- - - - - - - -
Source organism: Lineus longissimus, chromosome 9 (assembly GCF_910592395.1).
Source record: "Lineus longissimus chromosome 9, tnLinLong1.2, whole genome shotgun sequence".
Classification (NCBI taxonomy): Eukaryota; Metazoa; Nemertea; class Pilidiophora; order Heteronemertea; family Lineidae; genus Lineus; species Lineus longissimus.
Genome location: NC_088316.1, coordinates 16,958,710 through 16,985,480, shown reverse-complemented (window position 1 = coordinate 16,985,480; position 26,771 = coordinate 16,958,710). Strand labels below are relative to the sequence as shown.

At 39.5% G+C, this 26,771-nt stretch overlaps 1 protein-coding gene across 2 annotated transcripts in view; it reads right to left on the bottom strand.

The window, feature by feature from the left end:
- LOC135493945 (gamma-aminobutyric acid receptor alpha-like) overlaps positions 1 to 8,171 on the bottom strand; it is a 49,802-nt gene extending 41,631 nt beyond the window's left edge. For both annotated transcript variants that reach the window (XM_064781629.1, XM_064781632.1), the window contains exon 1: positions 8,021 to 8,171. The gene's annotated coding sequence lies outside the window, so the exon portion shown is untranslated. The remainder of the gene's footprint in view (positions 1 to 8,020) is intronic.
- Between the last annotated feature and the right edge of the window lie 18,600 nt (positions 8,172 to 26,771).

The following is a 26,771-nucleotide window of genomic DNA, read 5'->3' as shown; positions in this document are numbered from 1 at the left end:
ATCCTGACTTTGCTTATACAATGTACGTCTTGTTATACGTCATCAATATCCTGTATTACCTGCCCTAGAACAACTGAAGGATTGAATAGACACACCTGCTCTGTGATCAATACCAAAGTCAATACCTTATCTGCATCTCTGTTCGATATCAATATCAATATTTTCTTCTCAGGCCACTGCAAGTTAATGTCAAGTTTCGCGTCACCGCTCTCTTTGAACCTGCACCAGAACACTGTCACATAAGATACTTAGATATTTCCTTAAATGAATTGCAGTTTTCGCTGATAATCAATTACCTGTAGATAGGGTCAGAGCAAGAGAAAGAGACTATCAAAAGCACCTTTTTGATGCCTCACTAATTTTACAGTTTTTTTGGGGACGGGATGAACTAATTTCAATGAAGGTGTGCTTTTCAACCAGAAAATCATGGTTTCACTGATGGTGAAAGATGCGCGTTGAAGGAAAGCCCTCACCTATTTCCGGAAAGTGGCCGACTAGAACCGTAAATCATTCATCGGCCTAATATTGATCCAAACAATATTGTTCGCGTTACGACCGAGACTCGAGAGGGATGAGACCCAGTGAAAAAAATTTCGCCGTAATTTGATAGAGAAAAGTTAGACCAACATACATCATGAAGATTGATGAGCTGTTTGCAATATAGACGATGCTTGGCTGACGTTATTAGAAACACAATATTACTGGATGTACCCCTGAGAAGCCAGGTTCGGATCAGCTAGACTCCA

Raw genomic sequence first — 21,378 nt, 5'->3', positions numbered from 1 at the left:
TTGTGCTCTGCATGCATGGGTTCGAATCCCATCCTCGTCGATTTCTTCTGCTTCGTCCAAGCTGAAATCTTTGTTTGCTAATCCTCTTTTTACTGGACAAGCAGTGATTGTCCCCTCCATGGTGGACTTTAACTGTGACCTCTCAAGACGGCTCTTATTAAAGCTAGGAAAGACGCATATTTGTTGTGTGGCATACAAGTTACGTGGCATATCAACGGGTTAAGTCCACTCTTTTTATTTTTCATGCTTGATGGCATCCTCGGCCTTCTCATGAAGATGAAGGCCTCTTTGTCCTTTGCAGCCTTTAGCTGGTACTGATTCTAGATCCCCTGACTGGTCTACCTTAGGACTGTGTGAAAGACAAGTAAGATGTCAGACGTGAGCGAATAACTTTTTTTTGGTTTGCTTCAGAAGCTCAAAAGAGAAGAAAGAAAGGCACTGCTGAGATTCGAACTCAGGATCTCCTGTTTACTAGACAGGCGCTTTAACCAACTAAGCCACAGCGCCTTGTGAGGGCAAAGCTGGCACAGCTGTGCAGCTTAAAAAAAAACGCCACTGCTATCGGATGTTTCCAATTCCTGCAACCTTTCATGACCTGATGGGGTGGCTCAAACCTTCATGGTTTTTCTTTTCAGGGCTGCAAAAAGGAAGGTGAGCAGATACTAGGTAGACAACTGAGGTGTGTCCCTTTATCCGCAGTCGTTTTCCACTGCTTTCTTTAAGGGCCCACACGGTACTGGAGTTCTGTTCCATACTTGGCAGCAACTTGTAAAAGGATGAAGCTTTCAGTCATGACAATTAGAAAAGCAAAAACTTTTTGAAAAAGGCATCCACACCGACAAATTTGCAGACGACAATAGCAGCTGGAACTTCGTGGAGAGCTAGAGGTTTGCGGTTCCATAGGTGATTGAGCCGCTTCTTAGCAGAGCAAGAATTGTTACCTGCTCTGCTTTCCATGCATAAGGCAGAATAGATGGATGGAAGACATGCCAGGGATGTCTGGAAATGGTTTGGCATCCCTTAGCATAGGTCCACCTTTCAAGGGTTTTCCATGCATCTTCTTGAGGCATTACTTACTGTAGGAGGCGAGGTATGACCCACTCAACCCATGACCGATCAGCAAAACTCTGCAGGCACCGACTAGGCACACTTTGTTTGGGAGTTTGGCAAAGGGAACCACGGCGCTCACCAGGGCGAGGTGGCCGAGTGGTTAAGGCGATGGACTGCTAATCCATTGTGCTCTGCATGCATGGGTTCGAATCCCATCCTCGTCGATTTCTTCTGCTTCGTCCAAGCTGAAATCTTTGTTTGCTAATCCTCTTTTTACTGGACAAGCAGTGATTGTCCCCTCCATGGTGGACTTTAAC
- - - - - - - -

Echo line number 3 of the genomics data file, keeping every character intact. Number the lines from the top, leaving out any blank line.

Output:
Classification (NCBI taxonomy): Eukaryota; Metazoa; Nemertea; class Pilidiophora; order Heteronemertea; family Lineidae; genus Lineus; species Lineus longissimus.